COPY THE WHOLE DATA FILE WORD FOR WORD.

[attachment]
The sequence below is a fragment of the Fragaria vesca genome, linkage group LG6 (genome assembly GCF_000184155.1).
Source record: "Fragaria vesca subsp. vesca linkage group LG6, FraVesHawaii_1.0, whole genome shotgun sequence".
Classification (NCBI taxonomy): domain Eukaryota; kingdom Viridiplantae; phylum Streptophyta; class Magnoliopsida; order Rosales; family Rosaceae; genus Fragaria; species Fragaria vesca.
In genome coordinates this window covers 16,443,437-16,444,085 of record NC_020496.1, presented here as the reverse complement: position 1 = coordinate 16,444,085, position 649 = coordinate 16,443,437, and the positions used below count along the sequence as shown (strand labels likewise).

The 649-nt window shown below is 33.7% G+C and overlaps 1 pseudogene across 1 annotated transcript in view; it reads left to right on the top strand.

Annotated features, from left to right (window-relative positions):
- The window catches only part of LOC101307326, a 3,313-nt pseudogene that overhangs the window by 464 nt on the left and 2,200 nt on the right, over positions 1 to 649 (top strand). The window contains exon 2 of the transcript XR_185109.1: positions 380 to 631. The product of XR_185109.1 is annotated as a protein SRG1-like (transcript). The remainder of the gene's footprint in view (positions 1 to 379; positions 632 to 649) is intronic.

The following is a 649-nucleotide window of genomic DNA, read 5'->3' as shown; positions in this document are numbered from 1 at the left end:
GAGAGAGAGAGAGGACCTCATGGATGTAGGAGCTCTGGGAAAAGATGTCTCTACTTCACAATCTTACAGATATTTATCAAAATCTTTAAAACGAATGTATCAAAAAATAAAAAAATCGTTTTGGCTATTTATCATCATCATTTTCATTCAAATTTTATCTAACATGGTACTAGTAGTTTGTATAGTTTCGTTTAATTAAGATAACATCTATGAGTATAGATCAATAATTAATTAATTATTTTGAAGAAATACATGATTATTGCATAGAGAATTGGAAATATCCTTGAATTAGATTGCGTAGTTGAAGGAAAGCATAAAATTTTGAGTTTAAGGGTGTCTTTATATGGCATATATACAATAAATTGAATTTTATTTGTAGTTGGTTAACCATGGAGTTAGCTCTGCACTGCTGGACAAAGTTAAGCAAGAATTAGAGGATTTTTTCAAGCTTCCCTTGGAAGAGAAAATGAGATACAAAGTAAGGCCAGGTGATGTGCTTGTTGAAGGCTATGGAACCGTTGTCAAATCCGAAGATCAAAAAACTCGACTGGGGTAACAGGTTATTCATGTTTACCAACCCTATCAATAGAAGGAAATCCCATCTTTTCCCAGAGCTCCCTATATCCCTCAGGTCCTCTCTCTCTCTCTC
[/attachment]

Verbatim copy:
The sequence below is a fragment of the Fragaria vesca genome, linkage group LG6 (genome assembly GCF_000184155.1).
Source record: "Fragaria vesca subsp. vesca linkage group LG6, FraVesHawaii_1.0, whole genome shotgun sequence".
Classification (NCBI taxonomy): domain Eukaryota; kingdom Viridiplantae; phylum Streptophyta; class Magnoliopsida; order Rosales; family Rosaceae; genus Fragaria; species Fragaria vesca.
In genome coordinates this window covers 16,443,437-16,444,085 of record NC_020496.1, presented here as the reverse complement: position 1 = coordinate 16,444,085, position 649 = coordinate 16,443,437, and the positions used below count along the sequence as shown (strand labels likewise).

The 649-nt window shown below is 33.7% G+C and overlaps 1 pseudogene across 1 annotated transcript in view; it reads left to right on the top strand.

Annotated features, from left to right (window-relative positions):
- The window catches only part of LOC101307326, a 3,313-nt pseudogene that overhangs the window by 464 nt on the left and 2,200 nt on the right, over positions 1 to 649 (top strand). The window contains exon 2 of the transcript XR_185109.1: positions 380 to 631. The product of XR_185109.1 is annotated as a protein SRG1-like (transcript). The remainder of the gene's footprint in view (positions 1 to 379; positions 632 to 649) is intronic.

The following is a 649-nucleotide window of genomic DNA, read 5'->3' as shown; positions in this document are numbered from 1 at the left end:
GAGAGAGAGAGAGGACCTCATGGATGTAGGAGCTCTGGGAAAAGATGTCTCTACTTCACAATCTTACAGATATTTATCAAAATCTTTAAAACGAATGTATCAAAAAATAAAAAAATCGTTTTGGCTATTTATCATCATCATTTTCATTCAAATTTTATCTAACATGGTACTAGTAGTTTGTATAGTTTCGTTTAATTAAGATAACATCTATGAGTATAGATCAATAATTAATTAATTATTTTGAAGAAATACATGATTATTGCATAGAGAATTGGAAATATCCTTGAATTAGATTGCGTAGTTGAAGGAAAGCATAAAATTTTGAGTTTAAGGGTGTCTTTATATGGCATATATACAATAAATTGAATTTTATTTGTAGTTGGTTAACCATGGAGTTAGCTCTGCACTGCTGGACAAAGTTAAGCAAGAATTAGAGGATTTTTTCAAGCTTCCCTTGGAAGAGAAAATGAGATACAAAGTAAGGCCAGGTGATGTGCTTGTTGAAGGCTATGGAACCGTTGTCAAATCCGAAGATCAAAAAACTCGACTGGGGTAACAGGTTATTCATGTTTACCAACCCTATCAATAGAAGGAAATCCCATCTTTTCCCAGAGCTCCCTATATCCCTCAGGTCCTCTCTCTCTCTCTC